Crossing into the dim, lantern-lit interior of the Bull & Bush Pub & Brewery is like stepping back in time.
To when, I don’t know. Bull & Bush has as much history as any brewery in the state: It draws its name from a British establishment built in (or before) 1645, and it was built in 1971 in Glendale near the childhood home of its twin founders, Dale and Dean Patterson. In its early years, the Bull & Bush became “the nation’s first sports bar,” its website says, by having satellite dishes placed on the roof.
Now I wish I were getting a beer at The Old Bull and Bush, this bar’s namesake in Hampstead Heath, London, because who doesn’t want to get an English ale in England? But sliding into a leather booth at Bull & Bush does feel like crossing an ocean from Boulder. For all their positives, Boulder breweries are almost entirely relegated to warehouses and industrial parks — even older, more established ones like Boulder Beer and Avery. Those two have clearly transformed their spaces into bars, but the newer breweries — J Wells, Wild Woods, Sanitas, Kettle & Stone, Front Range, on and on — can’t really help but go with the clean, open, poured-concrete aesthetic. Most of them just signed their leases; the history of their building is pretty much “warehouse.”
And there’s nothing wrong with clean and industrial. It’s just nice to grab a beer somewhere with a unique atmosphere. Bull & Bush is somewhere between a dim British pub and a sports bar: TVs broadcast Dolphins vs. Saints with sound; mugs hang in rows over the copper-topped bar; chandeliers dangle red-lantern lights over dark wood tables and, unheard-of in so many taprooms, a carpet.
Do I like carpet? I do not. But here it’s just right. Fran and I celebrate the atmosphere with the detail game, studying the tasting room top to bottom.
“This feels like a pub in a small town in the mountains where everybody goes,” Fran says.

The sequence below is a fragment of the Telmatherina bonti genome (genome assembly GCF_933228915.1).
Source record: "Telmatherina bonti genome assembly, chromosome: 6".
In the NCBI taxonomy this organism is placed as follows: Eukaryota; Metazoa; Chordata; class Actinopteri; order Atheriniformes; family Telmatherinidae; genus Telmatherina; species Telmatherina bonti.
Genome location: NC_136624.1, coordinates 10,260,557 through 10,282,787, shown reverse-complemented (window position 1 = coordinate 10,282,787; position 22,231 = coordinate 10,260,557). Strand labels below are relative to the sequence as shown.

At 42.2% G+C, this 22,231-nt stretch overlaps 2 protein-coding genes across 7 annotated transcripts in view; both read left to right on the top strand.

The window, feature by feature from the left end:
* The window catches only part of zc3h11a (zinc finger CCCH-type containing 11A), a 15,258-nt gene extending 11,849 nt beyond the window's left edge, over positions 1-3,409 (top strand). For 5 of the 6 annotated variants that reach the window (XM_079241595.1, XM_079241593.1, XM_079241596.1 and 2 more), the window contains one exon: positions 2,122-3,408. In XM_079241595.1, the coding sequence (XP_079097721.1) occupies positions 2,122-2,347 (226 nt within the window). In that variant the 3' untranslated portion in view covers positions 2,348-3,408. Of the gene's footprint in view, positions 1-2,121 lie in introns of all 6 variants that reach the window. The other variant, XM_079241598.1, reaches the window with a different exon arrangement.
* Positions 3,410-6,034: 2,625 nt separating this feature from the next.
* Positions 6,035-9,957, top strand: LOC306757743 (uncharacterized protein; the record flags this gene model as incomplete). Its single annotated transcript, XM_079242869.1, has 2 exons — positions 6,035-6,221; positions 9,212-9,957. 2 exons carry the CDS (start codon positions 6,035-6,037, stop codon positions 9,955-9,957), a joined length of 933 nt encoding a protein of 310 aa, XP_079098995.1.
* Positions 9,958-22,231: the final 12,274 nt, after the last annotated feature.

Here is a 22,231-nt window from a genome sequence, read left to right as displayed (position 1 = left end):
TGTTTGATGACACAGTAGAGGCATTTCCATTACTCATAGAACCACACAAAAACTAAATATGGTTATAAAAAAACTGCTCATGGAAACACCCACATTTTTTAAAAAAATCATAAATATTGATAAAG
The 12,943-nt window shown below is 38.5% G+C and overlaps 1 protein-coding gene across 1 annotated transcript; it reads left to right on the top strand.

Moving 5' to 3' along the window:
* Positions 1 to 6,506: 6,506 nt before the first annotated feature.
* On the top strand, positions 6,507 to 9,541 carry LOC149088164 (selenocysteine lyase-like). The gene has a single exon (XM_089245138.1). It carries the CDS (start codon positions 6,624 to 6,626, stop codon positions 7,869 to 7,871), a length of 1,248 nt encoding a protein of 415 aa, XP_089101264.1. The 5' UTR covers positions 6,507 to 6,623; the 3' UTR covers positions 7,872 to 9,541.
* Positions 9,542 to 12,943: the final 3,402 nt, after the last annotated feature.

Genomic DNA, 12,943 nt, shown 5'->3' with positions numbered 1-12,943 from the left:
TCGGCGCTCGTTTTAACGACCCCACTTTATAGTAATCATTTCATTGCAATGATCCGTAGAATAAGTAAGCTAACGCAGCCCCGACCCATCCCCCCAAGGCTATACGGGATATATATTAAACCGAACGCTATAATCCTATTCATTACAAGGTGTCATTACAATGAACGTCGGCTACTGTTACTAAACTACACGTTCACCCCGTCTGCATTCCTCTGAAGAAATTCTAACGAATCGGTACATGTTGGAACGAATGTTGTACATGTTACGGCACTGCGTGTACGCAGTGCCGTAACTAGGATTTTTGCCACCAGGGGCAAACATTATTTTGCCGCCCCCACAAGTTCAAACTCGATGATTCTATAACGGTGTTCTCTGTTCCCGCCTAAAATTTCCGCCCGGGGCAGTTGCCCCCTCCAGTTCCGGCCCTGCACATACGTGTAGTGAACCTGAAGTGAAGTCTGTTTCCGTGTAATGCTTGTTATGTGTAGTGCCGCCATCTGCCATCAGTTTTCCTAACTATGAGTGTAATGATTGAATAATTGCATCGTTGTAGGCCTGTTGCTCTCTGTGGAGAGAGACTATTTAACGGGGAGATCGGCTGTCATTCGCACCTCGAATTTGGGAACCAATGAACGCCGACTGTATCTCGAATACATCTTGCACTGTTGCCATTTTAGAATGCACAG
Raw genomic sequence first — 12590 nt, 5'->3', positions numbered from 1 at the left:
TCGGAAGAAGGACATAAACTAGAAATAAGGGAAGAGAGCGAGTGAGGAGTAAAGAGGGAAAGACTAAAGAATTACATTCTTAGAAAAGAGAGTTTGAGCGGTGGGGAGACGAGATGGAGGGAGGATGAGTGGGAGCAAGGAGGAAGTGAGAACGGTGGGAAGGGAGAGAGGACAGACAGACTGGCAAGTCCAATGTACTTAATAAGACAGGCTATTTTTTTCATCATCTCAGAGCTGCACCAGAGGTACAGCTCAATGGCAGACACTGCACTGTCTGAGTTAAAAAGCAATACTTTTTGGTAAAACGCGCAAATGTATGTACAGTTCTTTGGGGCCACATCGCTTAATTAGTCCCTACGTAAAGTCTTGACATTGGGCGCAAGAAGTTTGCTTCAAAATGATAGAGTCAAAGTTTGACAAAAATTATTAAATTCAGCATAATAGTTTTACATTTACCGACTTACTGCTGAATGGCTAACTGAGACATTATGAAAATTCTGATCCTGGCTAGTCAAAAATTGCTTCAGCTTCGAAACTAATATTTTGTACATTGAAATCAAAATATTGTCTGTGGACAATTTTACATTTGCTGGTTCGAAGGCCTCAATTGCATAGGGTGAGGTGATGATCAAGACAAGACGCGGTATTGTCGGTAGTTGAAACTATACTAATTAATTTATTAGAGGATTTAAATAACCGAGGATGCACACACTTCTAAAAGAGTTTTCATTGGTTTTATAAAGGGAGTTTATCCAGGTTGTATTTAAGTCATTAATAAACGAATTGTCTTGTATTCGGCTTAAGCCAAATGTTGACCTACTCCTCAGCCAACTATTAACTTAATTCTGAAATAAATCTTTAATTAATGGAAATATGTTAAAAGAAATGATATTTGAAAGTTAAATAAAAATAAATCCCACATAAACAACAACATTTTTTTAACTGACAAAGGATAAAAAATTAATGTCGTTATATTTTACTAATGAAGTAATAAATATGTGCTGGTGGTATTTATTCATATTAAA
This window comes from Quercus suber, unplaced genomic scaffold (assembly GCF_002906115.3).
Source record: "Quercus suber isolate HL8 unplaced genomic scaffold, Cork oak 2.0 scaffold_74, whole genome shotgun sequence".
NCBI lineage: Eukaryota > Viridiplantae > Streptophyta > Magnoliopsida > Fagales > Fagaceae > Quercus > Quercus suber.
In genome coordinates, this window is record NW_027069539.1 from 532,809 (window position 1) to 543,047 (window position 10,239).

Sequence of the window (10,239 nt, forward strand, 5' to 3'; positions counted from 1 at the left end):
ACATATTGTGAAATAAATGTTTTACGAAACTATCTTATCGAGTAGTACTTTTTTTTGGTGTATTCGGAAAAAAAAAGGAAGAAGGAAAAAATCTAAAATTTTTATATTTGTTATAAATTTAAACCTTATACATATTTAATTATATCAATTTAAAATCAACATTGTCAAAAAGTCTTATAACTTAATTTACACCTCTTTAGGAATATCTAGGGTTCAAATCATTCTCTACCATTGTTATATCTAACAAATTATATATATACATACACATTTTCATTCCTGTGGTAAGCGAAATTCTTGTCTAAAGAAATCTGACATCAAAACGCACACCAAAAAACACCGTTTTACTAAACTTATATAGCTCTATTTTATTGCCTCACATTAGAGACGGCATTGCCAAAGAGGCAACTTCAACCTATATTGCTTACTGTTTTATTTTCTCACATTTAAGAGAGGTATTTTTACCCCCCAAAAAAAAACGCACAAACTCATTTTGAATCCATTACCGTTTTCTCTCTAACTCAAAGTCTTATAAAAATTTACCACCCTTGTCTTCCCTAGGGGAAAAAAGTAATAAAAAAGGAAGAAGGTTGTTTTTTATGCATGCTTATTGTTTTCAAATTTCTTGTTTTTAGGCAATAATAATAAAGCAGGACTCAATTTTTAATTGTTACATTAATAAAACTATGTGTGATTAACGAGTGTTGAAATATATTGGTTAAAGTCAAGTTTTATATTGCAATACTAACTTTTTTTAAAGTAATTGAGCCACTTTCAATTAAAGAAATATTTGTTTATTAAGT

I’m in Glendale after hitting the Cherry Creek Mall, acknowledging I have zero appropriate clothes for an upcoming wedding. Or, to put it another way, “You got a column and an outfit,” Fran says. “Very Sex and the City.”
The beer list at Bull & Bush changes daily, with some emphasis on lighter ales. The Allgood Amber is balanced between malt and hops and is slightly watery; the 4.0 GPA (that’s grapefruit pale ale) has a very strong, clean pale ale aftertaste.
“I get grapefruit, as a woman,” Fran says. “I taste citrus.”
The stout, Stonehenge, is a classic, thick, grainy and malty. But the best beers are the Marriage and the MAN. A Belgian golden ale, Marriage is not overly yeasty or sweet; MAN, Bull & Bush’s signature IPA, is a very balanced IPA that’s malty upfront and avoids bitterness in the aftertaste.
Yes, I liked an IPA. Beer lovers can take me seriously now.
But really, I can see at Bull & Bush how much I’ve changed in writing this column. I don’t have to seek out the brown, porter or stout on every menu any more, even if I usually still do. I can taste IPAs on their own terms now instead of recoiling from them all.
In the spirit of variety, we’re looking at touring Boulder County again — not as a thorough inventory this time, but as a tour of authenticity. We’ll be tracking down the most authentic Belgian, German, British and American beers in the county over the next few weeks. Like with Bull & Bush, we wish we were going to those places for real. But maybe, just maybe, beer can transport us there.